You know, we've just started an Antiques & Uncommon Treasure site on Facebook, and the first day we have 158 'fans' - so many people truly love antiques, don't they. And is it any wonder when you see something like this magnificent late 1700s gentleman's or officer's vest pocket 'necessaire' and open it to find the fascinating and truly gorgeous fittings within, most of which remain. The tiny spoon is a medicines spoon, some say a snuff spoon, but my research says it's medicinal in nature (okay, so perhaps snuff WAS the medicinal). The beautiflly crafted silver tool with barly-twisted center handle is a toothpick on one end and a tiny ear-wax spoon on the other (yes, fact!). The stylus remains, though it does have a dent in the top end, and the note wafer, which is actually 2 wafers joined by a gromet, remains but is missing 3/4 of the one wafer. The gold knife, contemporary tool for eating just about anything in that time, is in remarkably fine condition. I did not test it. I believe it is likely sterling silver vermeil (sterling with an 18k gold layering, a la' Francaise). Yes, a French etui, more than likely, it might have attended a dignitary visiting Louis XVI and Marie-Antoinette when they were still at Versailles and still had their heads. It might be a bit later and, tales told, have gone through battles at the side of Napoleon. The fitted etui like these date 1760-1820, roughly, and among them, this one stands out as a fine example. The outer covering, for those who don't know what 'shagreen' is, is leather from the skin of either a shark's belly, or from a stingray. The black and courser scale/grain on this one would suggest shark's belly, while the very fine green shagreen items of the same era are the finest belly skins of stingray. Studded with silver, none of which is missing, this particular shagreen covering is as near pristine as I've ever seen on an etui this old. Amazing, isn't it!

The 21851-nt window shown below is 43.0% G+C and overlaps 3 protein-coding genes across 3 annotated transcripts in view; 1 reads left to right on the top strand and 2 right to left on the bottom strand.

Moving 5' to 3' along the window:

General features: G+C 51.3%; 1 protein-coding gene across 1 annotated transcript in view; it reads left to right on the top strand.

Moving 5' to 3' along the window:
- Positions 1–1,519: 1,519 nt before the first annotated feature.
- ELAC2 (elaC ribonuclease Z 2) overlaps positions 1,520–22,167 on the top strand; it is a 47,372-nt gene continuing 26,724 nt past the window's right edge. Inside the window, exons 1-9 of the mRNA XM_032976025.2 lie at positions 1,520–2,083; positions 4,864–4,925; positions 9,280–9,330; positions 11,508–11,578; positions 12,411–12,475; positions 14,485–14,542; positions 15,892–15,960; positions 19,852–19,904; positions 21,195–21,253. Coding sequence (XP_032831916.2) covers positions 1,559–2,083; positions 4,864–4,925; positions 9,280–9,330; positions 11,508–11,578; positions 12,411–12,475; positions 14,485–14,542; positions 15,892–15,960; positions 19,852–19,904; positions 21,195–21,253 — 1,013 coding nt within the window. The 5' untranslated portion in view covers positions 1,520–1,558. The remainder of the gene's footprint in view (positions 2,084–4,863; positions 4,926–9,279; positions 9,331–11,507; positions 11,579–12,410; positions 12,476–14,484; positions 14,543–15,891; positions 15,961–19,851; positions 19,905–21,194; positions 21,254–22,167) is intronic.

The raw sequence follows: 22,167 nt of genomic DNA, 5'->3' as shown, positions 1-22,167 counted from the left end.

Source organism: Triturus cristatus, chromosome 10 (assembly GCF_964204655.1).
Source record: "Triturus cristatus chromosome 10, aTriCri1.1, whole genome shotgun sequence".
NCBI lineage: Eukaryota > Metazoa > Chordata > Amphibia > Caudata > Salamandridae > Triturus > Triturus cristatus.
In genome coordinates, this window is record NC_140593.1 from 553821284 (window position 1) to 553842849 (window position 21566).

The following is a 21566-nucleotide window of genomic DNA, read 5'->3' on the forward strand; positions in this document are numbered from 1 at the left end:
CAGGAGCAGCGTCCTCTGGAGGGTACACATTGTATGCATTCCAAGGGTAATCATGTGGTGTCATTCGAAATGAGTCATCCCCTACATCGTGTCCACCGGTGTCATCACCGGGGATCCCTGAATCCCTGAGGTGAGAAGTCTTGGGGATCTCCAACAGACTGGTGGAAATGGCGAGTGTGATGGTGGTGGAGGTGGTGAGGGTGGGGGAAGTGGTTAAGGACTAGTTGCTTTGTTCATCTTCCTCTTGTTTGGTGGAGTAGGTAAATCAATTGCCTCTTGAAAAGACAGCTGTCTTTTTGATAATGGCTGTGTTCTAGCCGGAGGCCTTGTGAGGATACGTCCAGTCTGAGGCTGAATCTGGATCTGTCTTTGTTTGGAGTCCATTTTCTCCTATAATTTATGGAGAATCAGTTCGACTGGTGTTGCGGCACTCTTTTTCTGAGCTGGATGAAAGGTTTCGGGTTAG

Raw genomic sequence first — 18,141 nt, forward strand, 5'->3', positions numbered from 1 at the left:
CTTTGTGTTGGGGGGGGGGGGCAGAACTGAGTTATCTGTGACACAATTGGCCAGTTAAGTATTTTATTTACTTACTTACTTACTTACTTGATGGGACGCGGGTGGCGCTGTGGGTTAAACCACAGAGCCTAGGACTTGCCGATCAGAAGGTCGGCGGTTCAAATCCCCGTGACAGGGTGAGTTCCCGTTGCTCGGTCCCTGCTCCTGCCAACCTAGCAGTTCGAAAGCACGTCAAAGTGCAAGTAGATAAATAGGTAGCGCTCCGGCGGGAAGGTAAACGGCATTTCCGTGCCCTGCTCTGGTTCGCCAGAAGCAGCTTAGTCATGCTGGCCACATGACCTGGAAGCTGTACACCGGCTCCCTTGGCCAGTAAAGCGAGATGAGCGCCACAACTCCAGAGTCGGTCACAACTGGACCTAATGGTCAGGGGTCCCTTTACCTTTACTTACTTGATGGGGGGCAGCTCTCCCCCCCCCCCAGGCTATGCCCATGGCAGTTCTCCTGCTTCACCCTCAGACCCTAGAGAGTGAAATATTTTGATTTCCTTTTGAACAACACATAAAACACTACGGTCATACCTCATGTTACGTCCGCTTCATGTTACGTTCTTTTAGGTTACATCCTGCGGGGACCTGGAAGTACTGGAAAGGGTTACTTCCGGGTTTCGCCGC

Very good to excellent, given age and type. There are a few original implements no longer in the etui, if you look closely at the openings, one can surmise a missing notepad for the elongated opening, a bodkin (lacing needle) for the slender and rounded opening. The only flaw on the etui is a very slight separation in the silver at the top rim, and only noted upon very close inspection but we wish to disclose (as the previous owner did not, I might add). A superb piece, all told, and well over 200 years of age.
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